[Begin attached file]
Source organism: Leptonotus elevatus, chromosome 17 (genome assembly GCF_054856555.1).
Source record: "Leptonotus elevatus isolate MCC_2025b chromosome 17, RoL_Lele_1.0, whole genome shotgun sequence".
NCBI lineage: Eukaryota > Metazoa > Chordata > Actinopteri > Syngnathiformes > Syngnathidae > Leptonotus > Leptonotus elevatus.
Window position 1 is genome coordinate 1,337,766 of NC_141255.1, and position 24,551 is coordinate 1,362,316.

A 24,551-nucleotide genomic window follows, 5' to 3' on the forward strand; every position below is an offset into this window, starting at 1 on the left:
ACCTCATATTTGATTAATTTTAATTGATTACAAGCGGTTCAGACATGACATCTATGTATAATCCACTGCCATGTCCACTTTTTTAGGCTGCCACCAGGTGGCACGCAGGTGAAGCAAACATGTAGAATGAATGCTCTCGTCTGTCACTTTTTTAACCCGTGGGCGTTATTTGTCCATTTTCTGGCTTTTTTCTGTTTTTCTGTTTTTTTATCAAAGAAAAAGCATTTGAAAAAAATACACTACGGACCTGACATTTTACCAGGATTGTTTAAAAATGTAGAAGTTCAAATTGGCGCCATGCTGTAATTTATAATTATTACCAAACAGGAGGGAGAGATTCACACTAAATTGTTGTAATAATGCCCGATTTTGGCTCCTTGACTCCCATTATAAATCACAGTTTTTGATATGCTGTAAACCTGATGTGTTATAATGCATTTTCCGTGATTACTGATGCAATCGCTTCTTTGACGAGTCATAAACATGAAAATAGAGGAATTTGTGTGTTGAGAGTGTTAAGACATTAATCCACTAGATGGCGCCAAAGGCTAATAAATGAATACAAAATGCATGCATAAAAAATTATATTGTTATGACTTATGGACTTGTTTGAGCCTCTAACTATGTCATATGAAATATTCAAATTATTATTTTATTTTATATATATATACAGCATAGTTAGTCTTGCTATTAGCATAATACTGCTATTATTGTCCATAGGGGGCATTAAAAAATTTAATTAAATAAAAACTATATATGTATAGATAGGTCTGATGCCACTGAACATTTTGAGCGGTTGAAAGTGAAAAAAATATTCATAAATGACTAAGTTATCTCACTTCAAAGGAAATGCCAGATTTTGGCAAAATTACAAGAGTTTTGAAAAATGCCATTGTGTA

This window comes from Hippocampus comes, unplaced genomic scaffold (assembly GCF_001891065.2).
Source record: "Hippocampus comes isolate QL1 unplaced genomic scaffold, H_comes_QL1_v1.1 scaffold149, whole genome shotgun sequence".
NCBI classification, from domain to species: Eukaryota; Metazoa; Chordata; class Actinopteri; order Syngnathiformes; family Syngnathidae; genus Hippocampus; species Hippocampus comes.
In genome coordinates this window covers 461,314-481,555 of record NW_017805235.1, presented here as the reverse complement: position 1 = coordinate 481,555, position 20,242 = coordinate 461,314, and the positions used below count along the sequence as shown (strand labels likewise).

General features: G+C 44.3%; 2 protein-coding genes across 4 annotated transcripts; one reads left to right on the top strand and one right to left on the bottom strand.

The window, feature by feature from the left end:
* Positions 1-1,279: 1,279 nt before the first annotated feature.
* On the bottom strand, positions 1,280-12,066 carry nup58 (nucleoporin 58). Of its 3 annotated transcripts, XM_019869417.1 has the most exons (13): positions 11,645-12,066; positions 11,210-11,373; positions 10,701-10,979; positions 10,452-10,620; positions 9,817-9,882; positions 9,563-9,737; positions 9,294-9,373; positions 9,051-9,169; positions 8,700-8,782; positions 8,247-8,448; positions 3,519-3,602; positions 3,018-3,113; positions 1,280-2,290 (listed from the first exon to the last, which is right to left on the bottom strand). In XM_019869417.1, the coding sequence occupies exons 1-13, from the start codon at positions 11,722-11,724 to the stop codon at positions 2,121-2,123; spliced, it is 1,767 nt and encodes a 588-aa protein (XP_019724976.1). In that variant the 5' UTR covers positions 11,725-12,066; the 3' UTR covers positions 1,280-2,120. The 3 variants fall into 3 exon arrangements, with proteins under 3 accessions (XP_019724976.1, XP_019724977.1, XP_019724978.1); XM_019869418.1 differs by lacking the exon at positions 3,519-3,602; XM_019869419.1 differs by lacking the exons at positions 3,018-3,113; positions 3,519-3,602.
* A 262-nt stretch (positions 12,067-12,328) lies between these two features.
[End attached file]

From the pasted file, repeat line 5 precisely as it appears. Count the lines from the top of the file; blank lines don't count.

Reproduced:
A 24,551-nucleotide genomic window follows, 5' to 3' on the forward strand; every position below is an offset into this window, starting at 1 on the left: